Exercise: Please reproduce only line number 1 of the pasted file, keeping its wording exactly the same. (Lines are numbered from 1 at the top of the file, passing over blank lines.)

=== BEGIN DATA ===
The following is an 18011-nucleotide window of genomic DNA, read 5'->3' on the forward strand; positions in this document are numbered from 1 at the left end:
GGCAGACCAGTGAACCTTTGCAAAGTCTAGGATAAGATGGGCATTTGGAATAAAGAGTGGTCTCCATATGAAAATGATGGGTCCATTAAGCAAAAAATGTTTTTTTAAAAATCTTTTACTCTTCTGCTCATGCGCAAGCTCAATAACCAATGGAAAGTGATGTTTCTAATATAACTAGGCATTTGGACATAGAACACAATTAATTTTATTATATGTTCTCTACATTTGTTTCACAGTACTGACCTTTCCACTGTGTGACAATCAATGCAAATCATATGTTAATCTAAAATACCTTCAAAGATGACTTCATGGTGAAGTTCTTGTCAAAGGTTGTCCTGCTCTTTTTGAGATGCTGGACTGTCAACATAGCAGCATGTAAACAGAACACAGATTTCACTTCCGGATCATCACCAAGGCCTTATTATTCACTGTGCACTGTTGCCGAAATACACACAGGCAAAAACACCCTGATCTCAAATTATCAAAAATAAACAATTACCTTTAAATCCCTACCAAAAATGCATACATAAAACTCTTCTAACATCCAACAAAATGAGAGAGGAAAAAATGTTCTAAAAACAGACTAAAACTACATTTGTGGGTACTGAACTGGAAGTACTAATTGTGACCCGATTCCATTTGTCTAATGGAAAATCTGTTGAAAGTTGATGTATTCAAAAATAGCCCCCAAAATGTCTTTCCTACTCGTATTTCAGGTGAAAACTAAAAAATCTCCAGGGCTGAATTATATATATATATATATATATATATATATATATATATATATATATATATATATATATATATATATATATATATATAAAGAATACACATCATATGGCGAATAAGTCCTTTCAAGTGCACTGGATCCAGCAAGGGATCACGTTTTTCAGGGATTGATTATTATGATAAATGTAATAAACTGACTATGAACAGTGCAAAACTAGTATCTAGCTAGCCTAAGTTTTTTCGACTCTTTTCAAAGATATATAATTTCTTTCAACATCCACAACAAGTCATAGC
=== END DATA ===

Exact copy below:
The following is an 18011-nucleotide window of genomic DNA, read 5'->3' on the forward strand; positions in this document are numbered from 1 at the left end: